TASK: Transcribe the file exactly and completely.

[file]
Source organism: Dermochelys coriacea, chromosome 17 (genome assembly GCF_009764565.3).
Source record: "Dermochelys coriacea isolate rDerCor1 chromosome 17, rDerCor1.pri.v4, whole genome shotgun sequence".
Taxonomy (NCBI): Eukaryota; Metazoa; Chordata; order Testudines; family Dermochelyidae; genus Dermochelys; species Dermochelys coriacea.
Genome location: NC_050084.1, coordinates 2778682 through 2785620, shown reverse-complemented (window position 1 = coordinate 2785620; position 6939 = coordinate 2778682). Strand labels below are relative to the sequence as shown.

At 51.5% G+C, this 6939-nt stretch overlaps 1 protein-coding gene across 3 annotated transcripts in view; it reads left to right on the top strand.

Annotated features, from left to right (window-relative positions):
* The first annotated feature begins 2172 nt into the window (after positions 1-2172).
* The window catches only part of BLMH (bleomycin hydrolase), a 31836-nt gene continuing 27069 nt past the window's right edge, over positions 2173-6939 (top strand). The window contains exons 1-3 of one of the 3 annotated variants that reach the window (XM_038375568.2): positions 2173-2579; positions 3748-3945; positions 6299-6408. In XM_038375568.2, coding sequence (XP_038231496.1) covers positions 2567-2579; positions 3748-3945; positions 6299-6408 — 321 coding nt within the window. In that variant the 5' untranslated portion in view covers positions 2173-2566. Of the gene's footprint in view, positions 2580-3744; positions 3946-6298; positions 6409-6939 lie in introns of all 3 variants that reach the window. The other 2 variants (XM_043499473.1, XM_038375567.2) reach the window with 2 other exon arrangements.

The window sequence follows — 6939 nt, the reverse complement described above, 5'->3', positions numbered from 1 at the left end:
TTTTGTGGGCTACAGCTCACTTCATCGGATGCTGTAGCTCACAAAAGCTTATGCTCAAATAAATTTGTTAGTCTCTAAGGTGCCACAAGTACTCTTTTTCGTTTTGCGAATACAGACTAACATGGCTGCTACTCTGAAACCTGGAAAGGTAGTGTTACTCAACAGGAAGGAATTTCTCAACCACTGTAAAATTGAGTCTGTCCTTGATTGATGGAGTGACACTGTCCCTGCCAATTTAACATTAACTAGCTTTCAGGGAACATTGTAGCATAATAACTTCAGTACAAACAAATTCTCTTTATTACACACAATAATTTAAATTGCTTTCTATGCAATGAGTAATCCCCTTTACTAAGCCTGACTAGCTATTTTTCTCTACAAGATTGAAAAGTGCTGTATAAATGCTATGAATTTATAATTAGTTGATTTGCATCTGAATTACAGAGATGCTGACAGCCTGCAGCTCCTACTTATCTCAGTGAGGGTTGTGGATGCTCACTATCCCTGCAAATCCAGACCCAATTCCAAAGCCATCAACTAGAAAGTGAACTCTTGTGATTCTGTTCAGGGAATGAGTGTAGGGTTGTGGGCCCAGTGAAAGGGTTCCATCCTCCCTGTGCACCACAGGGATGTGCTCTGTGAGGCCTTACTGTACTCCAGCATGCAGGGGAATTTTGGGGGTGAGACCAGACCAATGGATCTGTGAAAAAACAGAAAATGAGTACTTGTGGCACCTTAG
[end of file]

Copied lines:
Source organism: Dermochelys coriacea, chromosome 17 (genome assembly GCF_009764565.3).
Source record: "Dermochelys coriacea isolate rDerCor1 chromosome 17, rDerCor1.pri.v4, whole genome shotgun sequence".
Taxonomy (NCBI): Eukaryota; Metazoa; Chordata; order Testudines; family Dermochelyidae; genus Dermochelys; species Dermochelys coriacea.
Genome location: NC_050084.1, coordinates 2778682 through 2785620, shown reverse-complemented (window position 1 = coordinate 2785620; position 6939 = coordinate 2778682). Strand labels below are relative to the sequence as shown.

At 51.5% G+C, this 6939-nt stretch overlaps 1 protein-coding gene across 3 annotated transcripts in view; it reads left to right on the top strand.

Annotated features, from left to right (window-relative positions):
* The first annotated feature begins 2172 nt into the window (after positions 1-2172).
* The window catches only part of BLMH (bleomycin hydrolase), a 31836-nt gene continuing 27069 nt past the window's right edge, over positions 2173-6939 (top strand). The window contains exons 1-3 of one of the 3 annotated variants that reach the window (XM_038375568.2): positions 2173-2579; positions 3748-3945; positions 6299-6408. In XM_038375568.2, coding sequence (XP_038231496.1) covers positions 2567-2579; positions 3748-3945; positions 6299-6408 — 321 coding nt within the window. In that variant the 5' untranslated portion in view covers positions 2173-2566. Of the gene's footprint in view, positions 2580-3744; positions 3946-6298; positions 6409-6939 lie in introns of all 3 variants that reach the window. The other 2 variants (XM_043499473.1, XM_038375567.2) reach the window with 2 other exon arrangements.

The window sequence follows — 6939 nt, the reverse complement described above, 5'->3', positions numbered from 1 at the left end:
TTTTGTGGGCTACAGCTCACTTCATCGGATGCTGTAGCTCACAAAAGCTTATGCTCAAATAAATTTGTTAGTCTCTAAGGTGCCACAAGTACTCTTTTTCGTTTTGCGAATACAGACTAACATGGCTGCTACTCTGAAACCTGGAAAGGTAGTGTTACTCAACAGGAAGGAATTTCTCAACCACTGTAAAATTGAGTCTGTCCTTGATTGATGGAGTGACACTGTCCCTGCCAATTTAACATTAACTAGCTTTCAGGGAACATTGTAGCATAATAACTTCAGTACAAACAAATTCTCTTTATTACACACAATAATTTAAATTGCTTTCTATGCAATGAGTAATCCCCTTTACTAAGCCTGACTAGCTATTTTTCTCTACAAGATTGAAAAGTGCTGTATAAATGCTATGAATTTATAATTAGTTGATTTGCATCTGAATTACAGAGATGCTGACAGCCTGCAGCTCCTACTTATCTCAGTGAGGGTTGTGGATGCTCACTATCCCTGCAAATCCAGACCCAATTCCAAAGCCATCAACTAGAAAGTGAACTCTTGTGATTCTGTTCAGGGAATGAGTGTAGGGTTGTGGGCCCAGTGAAAGGGTTCCATCCTCCCTGTGCACCACAGGGATGTGCTCTGTGAGGCCTTACTGTACTCCAGCATGCAGGGGAATTTTGGGGGTGAGACCAGACCAATGGATCTGTGAAAAAACAGAAAATGAGTACTTGTGGCACCTTAG